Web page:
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Bart Geerts, David Parsons, Conrad L. Ziegler, Tammy M. Weckwerth, Michael I. Biggerstaff, Richard D. Clark, Michael C. Coniglio, Belay B. Demoz, Richard A. Ferrare, William A. Gallus Jr., Kevin Haghi, John M. Hanesiak, Petra M. Klein, Kevin R. Knupp, Karen Kosiba, Greg M. McFarquhar, James A. Moore, Amin R. Nehrir, Matthew D. Parker, James O. Pinto, Robert M. Rauber, Russ S. Schumacher, David D. Turner, Qing Wang, Xuguang Wang, Zhien Wang, and Joshua Wurman

Abstract

The central Great Plains region in North America has a nocturnal maximum in warm-season precipitation. Much of this precipitation comes from organized mesoscale convective systems (MCSs). This nocturnal maximum is counterintuitive in the sense that convective activity over the Great Plains is out of phase with the local generation of CAPE by solar heating of the surface. The lower troposphere in this nocturnal environment is typically characterized by a low-level jet (LLJ) just above a stable boundary layer (SBL), and convective available potential energy (CAPE) values that peak above the SBL, resulting in convection that may be elevated, with source air decoupled from the surface. Nocturnal MCS-induced cold pools often trigger undular bores and solitary waves within the SBL. A full understanding of the nocturnal precipitation maximum remains elusive, although it appears that bore-induced lifting and the LLJ may be instrumental to convection initiation and the maintenance of MCSs at night.

To gain insight into nocturnal MCSs, their essential ingredients, and paths toward improving the relatively poor predictive skill of nocturnal convection in weather and climate models, a large, multiagency field campaign called Plains Elevated Convection At Night (PECAN) was conducted in 2015. PECAN employed three research aircraft, an unprecedented coordinated array of nine mobile scanning radars, a fixed S-band radar, a unique mesoscale network of lower-tropospheric profiling systems called the PECAN Integrated Sounding Array (PISA), and numerous mobile-mesonet surface weather stations. The rich PECAN dataset is expected to improve our understanding and prediction of continental nocturnal warm-season precipitation. This article provides a summary of the PECAN field experiment and preliminary findings.

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Adam J. Clark, Steven J. Weiss, John S. Kain, Israel L. Jirak, Michael Coniglio, Christopher J. Melick, Christopher Siewert, Ryan A. Sobash, Patrick T. Marsh, Andrew R. Dean, Ming Xue, Fanyou Kong, Kevin W. Thomas, Yunheng Wang, Keith Brewster, Jidong Gao, Xuguang Wang, Jun Du, David R. Novak, Faye E. Barthold, Michael J. Bodner, Jason J. Levit, C. Bruce Entwistle, Tara L. Jensen, and James Correia Jr.

The NOAA Hazardous Weather Testbed (HWT) conducts annual spring forecasting experiments organized by the Storm Prediction Center and National Severe Storms Laboratory to test and evaluate emerging scientific concepts and technologies for improved analysis and prediction of hazardous mesoscale weather. A primary goal is to accelerate the transfer of promising new scientific concepts and tools from research to operations through the use of intensive real-time experimental forecasting and evaluation activities conducted during the spring and early summer convective storm period. The 2010 NOAA/HWT Spring Forecasting Experiment (SE2010), conducted 17 May through 18 June, had a broad focus, with emphases on heavy rainfall and aviation weather, through collaboration with the Hydrometeorological Prediction Center (HPC) and the Aviation Weather Center (AWC), respectively. In addition, using the computing resources of the National Institute for Computational Sciences at the University of Tennessee, the Center for Analysis and Prediction of Storms at the University of Oklahoma provided unprecedented real-time conterminous United States (CONUS) forecasts from a multimodel Storm-Scale Ensemble Forecast (SSEF) system with 4-km grid spacing and 26 members and from a 1-km grid spacing configuration of the Weather Research and Forecasting model. Several other organizations provided additional experimental high-resolution model output. This article summarizes the activities, insights, and preliminary findings from SE2010, emphasizing the use of the SSEF system and the successful collaboration with the HPC and AWC.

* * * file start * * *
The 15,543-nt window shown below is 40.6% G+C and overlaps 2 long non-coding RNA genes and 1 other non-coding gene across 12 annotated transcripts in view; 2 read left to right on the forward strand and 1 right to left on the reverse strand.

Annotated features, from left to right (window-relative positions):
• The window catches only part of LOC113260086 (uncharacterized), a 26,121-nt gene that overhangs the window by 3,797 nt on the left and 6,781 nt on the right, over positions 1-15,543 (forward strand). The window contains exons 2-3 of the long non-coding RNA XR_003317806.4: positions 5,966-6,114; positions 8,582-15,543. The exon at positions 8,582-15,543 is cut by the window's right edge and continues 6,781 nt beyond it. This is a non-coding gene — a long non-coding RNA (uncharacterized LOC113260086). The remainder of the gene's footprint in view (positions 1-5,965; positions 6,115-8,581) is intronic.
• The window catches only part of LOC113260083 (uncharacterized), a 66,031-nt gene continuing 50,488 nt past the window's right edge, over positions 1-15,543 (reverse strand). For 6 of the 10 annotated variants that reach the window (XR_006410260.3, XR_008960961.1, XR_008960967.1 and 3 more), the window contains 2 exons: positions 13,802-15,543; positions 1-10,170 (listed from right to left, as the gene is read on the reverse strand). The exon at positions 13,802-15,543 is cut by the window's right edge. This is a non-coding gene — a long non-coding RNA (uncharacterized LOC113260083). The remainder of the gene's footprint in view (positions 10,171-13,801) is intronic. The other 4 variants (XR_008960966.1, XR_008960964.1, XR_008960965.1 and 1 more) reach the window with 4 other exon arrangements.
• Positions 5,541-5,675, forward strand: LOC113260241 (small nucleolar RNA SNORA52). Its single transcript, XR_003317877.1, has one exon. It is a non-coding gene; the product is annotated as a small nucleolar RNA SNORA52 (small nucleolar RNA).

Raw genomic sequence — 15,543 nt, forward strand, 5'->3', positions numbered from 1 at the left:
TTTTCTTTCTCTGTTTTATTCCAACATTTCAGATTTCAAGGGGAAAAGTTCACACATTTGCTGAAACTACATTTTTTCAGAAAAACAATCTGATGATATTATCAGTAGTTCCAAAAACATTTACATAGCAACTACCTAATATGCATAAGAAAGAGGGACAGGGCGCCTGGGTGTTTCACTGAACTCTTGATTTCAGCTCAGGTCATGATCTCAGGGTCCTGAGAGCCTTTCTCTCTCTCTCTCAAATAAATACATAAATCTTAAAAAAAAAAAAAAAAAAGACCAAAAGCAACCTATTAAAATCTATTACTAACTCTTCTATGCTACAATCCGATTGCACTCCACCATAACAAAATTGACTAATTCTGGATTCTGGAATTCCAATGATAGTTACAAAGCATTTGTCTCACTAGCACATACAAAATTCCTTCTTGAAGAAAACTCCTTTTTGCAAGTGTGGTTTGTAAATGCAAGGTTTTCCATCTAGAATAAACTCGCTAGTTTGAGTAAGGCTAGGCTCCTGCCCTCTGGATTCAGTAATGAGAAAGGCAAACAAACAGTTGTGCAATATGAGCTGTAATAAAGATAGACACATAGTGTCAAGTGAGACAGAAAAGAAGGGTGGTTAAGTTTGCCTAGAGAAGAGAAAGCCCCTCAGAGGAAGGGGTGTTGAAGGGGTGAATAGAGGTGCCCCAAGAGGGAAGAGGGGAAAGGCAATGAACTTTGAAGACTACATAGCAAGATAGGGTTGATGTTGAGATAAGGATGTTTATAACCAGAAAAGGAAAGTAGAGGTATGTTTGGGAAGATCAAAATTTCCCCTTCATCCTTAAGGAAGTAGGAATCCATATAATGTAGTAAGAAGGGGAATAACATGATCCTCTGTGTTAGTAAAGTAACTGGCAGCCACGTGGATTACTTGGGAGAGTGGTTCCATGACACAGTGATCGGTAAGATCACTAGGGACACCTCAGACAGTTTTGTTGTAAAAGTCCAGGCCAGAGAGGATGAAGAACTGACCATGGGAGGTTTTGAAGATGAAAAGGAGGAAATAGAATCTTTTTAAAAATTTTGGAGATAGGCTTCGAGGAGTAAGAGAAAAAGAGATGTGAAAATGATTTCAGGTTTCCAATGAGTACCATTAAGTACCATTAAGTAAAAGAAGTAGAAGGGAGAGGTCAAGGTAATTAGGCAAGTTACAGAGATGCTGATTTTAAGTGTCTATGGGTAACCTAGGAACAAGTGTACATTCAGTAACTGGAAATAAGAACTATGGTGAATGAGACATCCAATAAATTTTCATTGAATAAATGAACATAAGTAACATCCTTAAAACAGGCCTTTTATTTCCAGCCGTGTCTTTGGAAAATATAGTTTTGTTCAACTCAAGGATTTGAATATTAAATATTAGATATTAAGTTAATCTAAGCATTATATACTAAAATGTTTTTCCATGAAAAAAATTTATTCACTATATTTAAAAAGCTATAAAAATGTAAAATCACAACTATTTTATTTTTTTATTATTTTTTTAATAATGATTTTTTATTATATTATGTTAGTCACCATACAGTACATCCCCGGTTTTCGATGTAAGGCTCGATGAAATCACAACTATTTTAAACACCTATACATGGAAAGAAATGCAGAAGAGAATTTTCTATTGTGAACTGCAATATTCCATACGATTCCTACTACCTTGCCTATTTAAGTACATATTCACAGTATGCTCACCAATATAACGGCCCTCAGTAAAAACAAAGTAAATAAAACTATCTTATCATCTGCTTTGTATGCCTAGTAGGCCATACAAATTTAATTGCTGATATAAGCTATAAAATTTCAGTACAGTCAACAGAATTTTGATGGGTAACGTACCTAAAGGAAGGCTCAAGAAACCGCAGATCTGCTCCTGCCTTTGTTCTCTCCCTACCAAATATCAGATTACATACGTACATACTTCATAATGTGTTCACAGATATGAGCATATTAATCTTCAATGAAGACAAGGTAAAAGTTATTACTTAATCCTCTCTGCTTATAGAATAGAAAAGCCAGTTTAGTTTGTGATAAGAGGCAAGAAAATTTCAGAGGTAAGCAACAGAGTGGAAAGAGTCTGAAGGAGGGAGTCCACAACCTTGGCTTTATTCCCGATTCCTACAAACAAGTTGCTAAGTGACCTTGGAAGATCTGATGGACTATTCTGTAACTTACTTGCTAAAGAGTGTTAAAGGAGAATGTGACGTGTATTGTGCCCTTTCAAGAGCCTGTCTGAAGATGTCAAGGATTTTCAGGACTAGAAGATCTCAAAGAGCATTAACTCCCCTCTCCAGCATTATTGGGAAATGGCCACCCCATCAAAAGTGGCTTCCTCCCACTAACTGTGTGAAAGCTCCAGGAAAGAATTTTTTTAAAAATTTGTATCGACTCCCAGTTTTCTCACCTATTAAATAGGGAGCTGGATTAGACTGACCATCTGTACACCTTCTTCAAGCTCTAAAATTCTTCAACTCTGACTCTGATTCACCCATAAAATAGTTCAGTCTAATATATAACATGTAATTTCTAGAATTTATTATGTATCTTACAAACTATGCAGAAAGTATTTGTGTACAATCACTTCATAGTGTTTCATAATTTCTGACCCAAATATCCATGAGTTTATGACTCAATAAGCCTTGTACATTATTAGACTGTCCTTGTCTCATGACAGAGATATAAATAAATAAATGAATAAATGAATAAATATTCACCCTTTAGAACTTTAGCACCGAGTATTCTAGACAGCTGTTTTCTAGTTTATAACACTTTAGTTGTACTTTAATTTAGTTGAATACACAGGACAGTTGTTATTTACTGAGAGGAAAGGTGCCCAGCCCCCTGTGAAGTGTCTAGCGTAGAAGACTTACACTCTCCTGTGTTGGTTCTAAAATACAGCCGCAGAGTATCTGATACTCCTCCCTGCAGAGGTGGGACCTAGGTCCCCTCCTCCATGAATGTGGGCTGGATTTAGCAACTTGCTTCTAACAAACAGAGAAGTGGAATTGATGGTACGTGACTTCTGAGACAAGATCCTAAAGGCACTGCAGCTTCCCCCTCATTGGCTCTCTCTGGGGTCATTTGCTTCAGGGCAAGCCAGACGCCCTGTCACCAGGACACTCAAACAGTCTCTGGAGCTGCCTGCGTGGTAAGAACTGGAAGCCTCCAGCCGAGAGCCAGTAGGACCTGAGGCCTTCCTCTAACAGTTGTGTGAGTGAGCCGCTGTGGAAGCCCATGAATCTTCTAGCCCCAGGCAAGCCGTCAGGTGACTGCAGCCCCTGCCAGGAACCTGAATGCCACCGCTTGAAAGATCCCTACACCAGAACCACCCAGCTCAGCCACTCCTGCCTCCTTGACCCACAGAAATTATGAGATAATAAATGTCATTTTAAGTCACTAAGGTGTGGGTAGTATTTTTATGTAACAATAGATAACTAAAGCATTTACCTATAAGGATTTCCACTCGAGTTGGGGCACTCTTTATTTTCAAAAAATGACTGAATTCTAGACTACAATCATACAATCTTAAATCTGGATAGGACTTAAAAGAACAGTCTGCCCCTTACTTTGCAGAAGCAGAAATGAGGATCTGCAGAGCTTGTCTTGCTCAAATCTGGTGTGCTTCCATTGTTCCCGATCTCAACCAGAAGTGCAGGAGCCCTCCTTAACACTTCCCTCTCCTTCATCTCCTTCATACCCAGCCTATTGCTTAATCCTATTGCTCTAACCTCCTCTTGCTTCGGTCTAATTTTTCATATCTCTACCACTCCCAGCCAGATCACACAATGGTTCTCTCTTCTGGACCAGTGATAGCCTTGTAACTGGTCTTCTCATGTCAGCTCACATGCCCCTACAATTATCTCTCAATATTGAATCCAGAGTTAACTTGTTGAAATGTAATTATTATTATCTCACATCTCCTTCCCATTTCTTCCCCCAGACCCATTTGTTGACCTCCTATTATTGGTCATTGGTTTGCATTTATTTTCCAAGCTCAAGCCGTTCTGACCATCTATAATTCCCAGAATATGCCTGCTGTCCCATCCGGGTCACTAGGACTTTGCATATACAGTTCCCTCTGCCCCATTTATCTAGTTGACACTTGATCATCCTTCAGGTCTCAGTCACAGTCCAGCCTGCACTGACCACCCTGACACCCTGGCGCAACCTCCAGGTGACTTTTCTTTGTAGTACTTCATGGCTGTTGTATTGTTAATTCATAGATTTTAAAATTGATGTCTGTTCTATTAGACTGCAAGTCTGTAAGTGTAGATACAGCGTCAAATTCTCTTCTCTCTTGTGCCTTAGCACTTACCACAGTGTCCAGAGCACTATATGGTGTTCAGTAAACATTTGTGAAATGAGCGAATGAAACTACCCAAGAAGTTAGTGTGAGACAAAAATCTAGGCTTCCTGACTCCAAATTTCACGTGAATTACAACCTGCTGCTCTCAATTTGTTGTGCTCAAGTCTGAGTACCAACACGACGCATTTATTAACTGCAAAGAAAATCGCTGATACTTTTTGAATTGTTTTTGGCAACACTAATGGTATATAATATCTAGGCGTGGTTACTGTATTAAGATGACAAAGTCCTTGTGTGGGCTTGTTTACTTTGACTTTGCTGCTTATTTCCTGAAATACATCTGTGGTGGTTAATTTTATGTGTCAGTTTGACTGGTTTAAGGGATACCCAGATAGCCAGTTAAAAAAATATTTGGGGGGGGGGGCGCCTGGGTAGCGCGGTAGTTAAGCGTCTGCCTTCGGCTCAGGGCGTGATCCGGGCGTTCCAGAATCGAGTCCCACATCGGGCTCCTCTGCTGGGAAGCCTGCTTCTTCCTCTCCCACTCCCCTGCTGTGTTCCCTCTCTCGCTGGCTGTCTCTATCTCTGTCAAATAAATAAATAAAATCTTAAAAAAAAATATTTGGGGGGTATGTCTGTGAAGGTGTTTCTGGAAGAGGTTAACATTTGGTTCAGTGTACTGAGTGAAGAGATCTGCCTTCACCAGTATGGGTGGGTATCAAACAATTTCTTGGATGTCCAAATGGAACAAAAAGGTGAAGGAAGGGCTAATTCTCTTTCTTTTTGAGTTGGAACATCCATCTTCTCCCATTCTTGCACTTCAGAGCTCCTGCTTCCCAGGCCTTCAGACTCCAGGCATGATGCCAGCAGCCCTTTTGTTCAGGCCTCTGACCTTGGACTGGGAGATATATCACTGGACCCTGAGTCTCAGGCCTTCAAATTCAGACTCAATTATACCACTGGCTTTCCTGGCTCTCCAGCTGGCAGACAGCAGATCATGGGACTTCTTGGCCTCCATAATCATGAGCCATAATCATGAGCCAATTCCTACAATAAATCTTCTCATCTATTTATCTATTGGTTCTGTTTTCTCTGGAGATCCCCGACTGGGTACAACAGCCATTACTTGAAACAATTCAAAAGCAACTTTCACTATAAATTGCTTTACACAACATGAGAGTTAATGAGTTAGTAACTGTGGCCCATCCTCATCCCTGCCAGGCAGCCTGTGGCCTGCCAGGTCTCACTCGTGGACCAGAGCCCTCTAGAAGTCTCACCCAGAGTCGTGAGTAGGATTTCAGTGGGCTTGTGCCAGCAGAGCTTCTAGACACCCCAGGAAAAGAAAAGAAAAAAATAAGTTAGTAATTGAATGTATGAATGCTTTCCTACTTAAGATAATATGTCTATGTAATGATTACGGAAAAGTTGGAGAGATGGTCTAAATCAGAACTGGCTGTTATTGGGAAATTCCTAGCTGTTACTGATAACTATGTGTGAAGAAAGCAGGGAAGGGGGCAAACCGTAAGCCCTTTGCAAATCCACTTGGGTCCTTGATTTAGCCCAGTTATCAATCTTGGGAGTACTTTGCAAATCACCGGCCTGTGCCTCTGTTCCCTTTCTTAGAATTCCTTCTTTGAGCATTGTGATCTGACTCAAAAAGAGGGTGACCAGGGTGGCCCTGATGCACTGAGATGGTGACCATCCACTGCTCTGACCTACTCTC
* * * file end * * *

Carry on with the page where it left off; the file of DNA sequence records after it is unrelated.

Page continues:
A supplement to this article is available online (DOI:10.1175/BAMS-D-11-00040.2)

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Adam J. Clark, Israel L. Jirak, Burkely T. Gallo, Brett Roberts, Andrew R. Dean, Kent H. Knopfmeier, Louis J. Wicker, Makenzie Krocak, Patrick S. Skinner, Pamela L. Heinselman, Katie A. Wilson, Jake Vancil, Kimberly A. Hoogewind, Nathan A. Dahl, Gerald J. Creager, Thomas A. Jones, Jidong Gao, Yunheng Wang, Eric D. Loken, Montgomery Flora, Christopher A. Kerr, Nusrat Yussouf, Scott R. Dembek, William Miller, Joshua Martin, Jorge Guerra, Brian Matilla, David Jahn, David Harrison, David Imy, and Michael C. Coniglio
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